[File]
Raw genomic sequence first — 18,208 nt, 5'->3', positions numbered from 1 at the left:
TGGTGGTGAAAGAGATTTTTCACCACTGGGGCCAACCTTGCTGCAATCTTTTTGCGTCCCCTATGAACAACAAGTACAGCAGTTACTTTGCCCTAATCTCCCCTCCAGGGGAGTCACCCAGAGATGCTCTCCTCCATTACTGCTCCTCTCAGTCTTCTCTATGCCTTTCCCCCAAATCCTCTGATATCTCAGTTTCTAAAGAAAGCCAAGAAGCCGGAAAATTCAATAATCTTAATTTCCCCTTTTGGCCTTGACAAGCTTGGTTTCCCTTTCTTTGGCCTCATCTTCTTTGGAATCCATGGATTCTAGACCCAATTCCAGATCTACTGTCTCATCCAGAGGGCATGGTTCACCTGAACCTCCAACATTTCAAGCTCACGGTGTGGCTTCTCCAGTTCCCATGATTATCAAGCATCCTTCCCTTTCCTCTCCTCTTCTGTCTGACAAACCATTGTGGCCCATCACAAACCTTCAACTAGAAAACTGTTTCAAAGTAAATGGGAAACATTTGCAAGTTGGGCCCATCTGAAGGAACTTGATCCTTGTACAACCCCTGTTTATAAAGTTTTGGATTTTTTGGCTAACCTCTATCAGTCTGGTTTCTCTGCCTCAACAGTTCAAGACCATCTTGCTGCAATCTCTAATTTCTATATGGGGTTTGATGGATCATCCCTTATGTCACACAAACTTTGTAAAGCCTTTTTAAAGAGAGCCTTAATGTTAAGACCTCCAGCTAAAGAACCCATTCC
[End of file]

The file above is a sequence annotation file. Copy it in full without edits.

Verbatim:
Raw genomic sequence first — 18,208 nt, 5'->3', positions numbered from 1 at the left:
TGGTGGTGAAAGAGATTTTTCACCACTGGGGCCAACCTTGCTGCAATCTTTTTGCGTCCCCTATGAACAACAAGTACAGCAGTTACTTTGCCCTAATCTCCCCTCCAGGGGAGTCACCCAGAGATGCTCTCCTCCATTACTGCTCCTCTCAGTCTTCTCTATGCCTTTCCCCCAAATCCTCTGATATCTCAGTTTCTAAAGAAAGCCAAGAAGCCGGAAAATTCAATAATCTTAATTTCCCCTTTTGGCCTTGACAAGCTTGGTTTCCCTTTCTTTGGCCTCATCTTCTTTGGAATCCATGGATTCTAGACCCAATTCCAGATCTACTGTCTCATCCAGAGGGCATGGTTCACCTGAACCTCCAACATTTCAAGCTCACGGTGTGGCTTCTCCAGTTCCCATGATTATCAAGCATCCTTCCCTTTCCTCTCCTCTTCTGTCTGACAAACCATTGTGGCCCATCACAAACCTTCAACTAGAAAACTGTTTCAAAGTAAATGGGAAACATTTGCAAGTTGGGCCCATCTGAAGGAACTTGATCCTTGTACAACCCCTGTTTATAAAGTTTTGGATTTTTTGGCTAACCTCTATCAGTCTGGTTTCTCTGCCTCAACAGTTCAAGACCATCTTGCTGCAATCTCTAATTTCTATATGGGGTTTGATGGATCATCCCTTATGTCACACAAACTTTGTAAAGCCTTTTTAAAGAGAGCCTTAATGTTAAGACCTCCAGCTAAAGAACCCATTCC